Max J. Zenglein is chief economist at the Mercator Institute for China Studies in Berlin.
Since China imposed its new national security law for Hong Kong on June 30, the U.S. has slapped controls on exports to the city with potential military applications, Canada has suspended its extradition agreement with the former British colony and the U.K. has created a path to citizenship for 3 million of its residents.
Top officials of the EU, meanwhile, have only voiced concerns and called for dialogue.
Theirs was not a reaction that would have grabbed the attention of the Chinese leadership but it fits a pattern.
For too long, the EU has held back from forceful condemnation of, let alone acted against, objectionable Chinese actions for fear that any retaliation would hurt economic ties. Whether the issue was restrictions on market access, unfair subsidies or questionable human rights practices, the EU did little more than tut-tut. In response, China listened, made promises or just ignored Brussels.
The EU still has little appetite to see its relations with China follow the path taken by the U.S. But these dynamic and unsettled times mean that the EU has to bring issues of disagreement to the table more urgently and forcefully. It should also stand up for a rules-based economic order and liberal values more generally.
There is a growing awareness in the EU that China has failed to deliver on many of its previous commitments, that it is a strategic competitor and that it is at best a questionable partner. This rethinking started in 2017 after it became all too obvious that China's economic and political system had grown increasingly incompatible with EU values.
Brussels' recent moves to tighten rules on acquisitions and participation in government contract tenders in the EU by heavily subsidized foreign companies have raised hopes Europe is finally moving beyond words. But its willingness to adopt a more resolute stance toward China remains vulnerable.
Divisions among member states and a fear of economic retaliation still could get in the way of strong measures. Excessive concern for Beijing's potential reaction continues to sometimes generate instinctive self-censorship in Brussels and European national capitals.
Intimidation, moreover, is playing an even greater role in Chinese foreign policy globally.
The Chinese Communist Party expects foreign companies with business interests in China to fall in line with its political positions. Beijing threatened Germany's auto industry during the country's debate over allowing Huawei Technologies to provide fifth-generation, or 5G, networking equipment, warned Czech companies over warming ties between the Prague city government and Taiwan, and menaced Swedish exporters over Stockholm's outspoken positions on human rights issues.
This raises the question of how many fights China can afford to pick and what kind of relationship it envisions with the EU. Its "wolf warrior" diplomats may scare individual countries or companies, but for the EU as a whole, such pressure cannot be tolerated.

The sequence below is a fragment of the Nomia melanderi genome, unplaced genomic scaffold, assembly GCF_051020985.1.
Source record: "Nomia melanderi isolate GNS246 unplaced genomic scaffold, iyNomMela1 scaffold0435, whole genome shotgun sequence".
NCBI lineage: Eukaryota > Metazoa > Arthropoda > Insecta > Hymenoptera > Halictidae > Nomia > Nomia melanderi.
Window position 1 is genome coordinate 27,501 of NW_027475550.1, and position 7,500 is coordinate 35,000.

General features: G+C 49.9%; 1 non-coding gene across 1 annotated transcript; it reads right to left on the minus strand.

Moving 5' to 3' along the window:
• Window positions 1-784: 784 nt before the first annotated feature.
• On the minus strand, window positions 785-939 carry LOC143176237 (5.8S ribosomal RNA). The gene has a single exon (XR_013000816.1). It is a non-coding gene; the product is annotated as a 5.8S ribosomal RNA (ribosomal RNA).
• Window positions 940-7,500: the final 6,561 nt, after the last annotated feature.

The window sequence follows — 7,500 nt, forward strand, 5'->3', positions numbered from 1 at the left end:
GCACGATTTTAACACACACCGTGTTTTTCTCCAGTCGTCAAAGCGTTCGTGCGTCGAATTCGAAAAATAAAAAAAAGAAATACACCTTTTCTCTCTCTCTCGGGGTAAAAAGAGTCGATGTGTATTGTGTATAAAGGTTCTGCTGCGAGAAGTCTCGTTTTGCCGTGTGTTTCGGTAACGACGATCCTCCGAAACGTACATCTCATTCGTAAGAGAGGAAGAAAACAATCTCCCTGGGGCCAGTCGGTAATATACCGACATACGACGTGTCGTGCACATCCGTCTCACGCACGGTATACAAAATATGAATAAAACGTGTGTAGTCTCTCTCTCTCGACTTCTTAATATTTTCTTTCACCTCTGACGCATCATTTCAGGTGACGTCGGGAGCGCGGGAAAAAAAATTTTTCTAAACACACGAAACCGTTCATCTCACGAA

Beijing's intimidation attempts should be seen to a large degree as bluffs. While the EU's economic dependence on China has increased over the years, the interlinkage has gone both ways. Some 17.1% of China's exports went to the EU in 2019, making the bloc Beijing's most important foreign market, ahead of the U.S. and the Association of Southeast Asian Nations.
On top of that, the EU and its companies are a vital source of key technologies and investment, a position of growing importance to China as relations with the U.S. sour more by the day. If anything, EU leverage over China is growing which should give Brussels the confidence to make clear that Beijing's threats will be counterproductive and not tolerated, especially if it wants to present itself as a partner on issues like reform of the global trading regime or climate change.
Reflexive subservience has hardly proved the foundation of a healthy relationship between Brussels and Beijing. A relationship that cannot tolerate the open exchange of views is bound to get worse rather than better.
The cancellation of the planned EU-China summit that was to be held in Leipzig, Germany in September could provide the forceful signal both sides need for a reset. The coronavirus pandemic provided official cover to put off the meeting, but it is likely there was little appetite for a glitzy summit at a time when bilateral tensions are on the rise.
The EU has so far resisted pressure both from Beijing and internal interests for excessive concessions in talks on a comprehensive bilateral investment agreement, most recently discussed between Chinese Premier Li Keqiang, European Commission President Ursula von der Leyen and European Council President Charles Michel on June 22.
Brussels must now ensure that Beijing understands its new determination is here to stay. While there will undoubtedly be some rough patches ahead if the EU stakes out a more robust China strategy, the importance of the economic relationship gives Beijing a big incentive to take a pragmatic approach. Even if it responds unfavorably, this will be a reminder to EU members that deeper economic ties with China come at a price.